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Issue 09 Editorial

Dear Readers,

Field Exchange 9 comes to you from our new offices. Visitors to the ENN will now find us at Unit 2.5, Enterprise Centre, Trinity College, Pearse Street, Dublin 2, Ireland. Contact details can be found at the back of the newsletter.

Often mistakenly assumed to be breastfed and therefore healthy, under 6 month old infants have to date been overlooked in terms of assessment and treatment of malnutrition. Infants of this age group have generally been excluded from nutrition surveys and guidelines generally do not include their treatment in Therapeutic Feeding Centres (TFCs). Clearly, this is not acceptable given that this group often represent a significant proportion of those admitted to therapeutic feeding centres during emergencies. Claudine Prudhon from ACF writes about the experience of undertaking anthropometric assessment of infants in Kabul, and highlights the difficulties encountered in their assessment. Mike Golden adds a post-script, which provides additional context to Claudine's article and gives reasons why this type of survey, is of value. His piece also reports on a similar survey undertaken in Liberia using the example to show the level of inaccuracy introduced by 'rounding up' measurements to a specific decimal point, and the biases introduced when a height of 65cm is assumed as a cut-off for 6 month olds. Both these articles provide new data, analysis and thinking and we would urge readers to take up Golden's suggestion to carry out and share any assessment of this age group so that guidelines and policies governing treatment of this age group are better informed.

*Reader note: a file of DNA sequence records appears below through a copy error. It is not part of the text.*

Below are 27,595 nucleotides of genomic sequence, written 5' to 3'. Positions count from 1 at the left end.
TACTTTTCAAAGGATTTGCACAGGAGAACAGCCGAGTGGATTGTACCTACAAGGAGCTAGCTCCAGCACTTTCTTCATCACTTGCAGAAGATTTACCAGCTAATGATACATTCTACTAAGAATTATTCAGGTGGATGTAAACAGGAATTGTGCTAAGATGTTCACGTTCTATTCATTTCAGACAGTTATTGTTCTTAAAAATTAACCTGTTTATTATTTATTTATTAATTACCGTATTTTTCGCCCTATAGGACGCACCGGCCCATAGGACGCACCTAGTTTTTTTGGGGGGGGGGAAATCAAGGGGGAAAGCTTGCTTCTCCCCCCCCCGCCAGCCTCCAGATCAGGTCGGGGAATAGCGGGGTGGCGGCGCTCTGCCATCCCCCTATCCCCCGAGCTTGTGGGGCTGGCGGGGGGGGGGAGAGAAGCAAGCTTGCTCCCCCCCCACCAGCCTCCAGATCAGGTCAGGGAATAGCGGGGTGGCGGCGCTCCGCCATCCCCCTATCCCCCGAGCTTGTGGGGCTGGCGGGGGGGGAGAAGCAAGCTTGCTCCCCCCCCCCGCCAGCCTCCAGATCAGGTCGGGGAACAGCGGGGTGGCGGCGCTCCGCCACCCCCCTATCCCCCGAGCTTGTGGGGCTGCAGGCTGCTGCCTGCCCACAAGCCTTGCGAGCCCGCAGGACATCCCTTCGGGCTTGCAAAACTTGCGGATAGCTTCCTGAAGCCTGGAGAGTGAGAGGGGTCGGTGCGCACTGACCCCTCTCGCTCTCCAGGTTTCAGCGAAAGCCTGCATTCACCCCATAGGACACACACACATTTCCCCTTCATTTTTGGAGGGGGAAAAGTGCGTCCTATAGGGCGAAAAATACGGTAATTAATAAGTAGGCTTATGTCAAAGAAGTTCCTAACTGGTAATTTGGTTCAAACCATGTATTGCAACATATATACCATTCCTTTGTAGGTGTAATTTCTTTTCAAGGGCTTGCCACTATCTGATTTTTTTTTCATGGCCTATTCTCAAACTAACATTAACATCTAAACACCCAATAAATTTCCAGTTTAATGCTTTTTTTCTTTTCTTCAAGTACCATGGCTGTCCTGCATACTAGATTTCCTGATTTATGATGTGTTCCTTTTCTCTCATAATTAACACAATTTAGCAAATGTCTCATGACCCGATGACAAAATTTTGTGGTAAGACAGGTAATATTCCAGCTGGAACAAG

On the same subject in our research section Mary Corbett shares the findings of her MSc thesis in Nutrition in which she assessed the effectiveness of rehabilitating malnourished infants while maintaining or improving the mother's milk supply. Mary describes how in the management of infants under 6 months excellent weight gains were achieved and infants were discharged exclusively breastfeeding. Mary also passes on some treatment tips she picked up during the course of this work.

One of the biggest difficulties faced by all in the emergency food and nutrition sector, is the dearth of emergency based research. Some of the most profound advances in understanding of food emergencies and optimal response have come out of a handful of research studies carried out in the 'teeth' of emergencies. De Waals work in northern Darfur on the nature of famine in the mid-eighties, and Collins work on adult malnutrition in Somalia (1992-3) spring to mind.

Emergencies do not provide the most suitable environments for conducting rigorous research, but is that a reason not to attempt some form of study? Marie Mc Grath says no, and describes her attempts to undertake research into infant feeding during the Kosovo crisis. Marie describes how a combination of bad timing, (the refugees were moving back home from Albania and Macedonia) and the operational demands on agency staff made it very difficult to adhere to normal research protocols. The author extracts a number of 'constructive' lessons about conducting research during emergencies.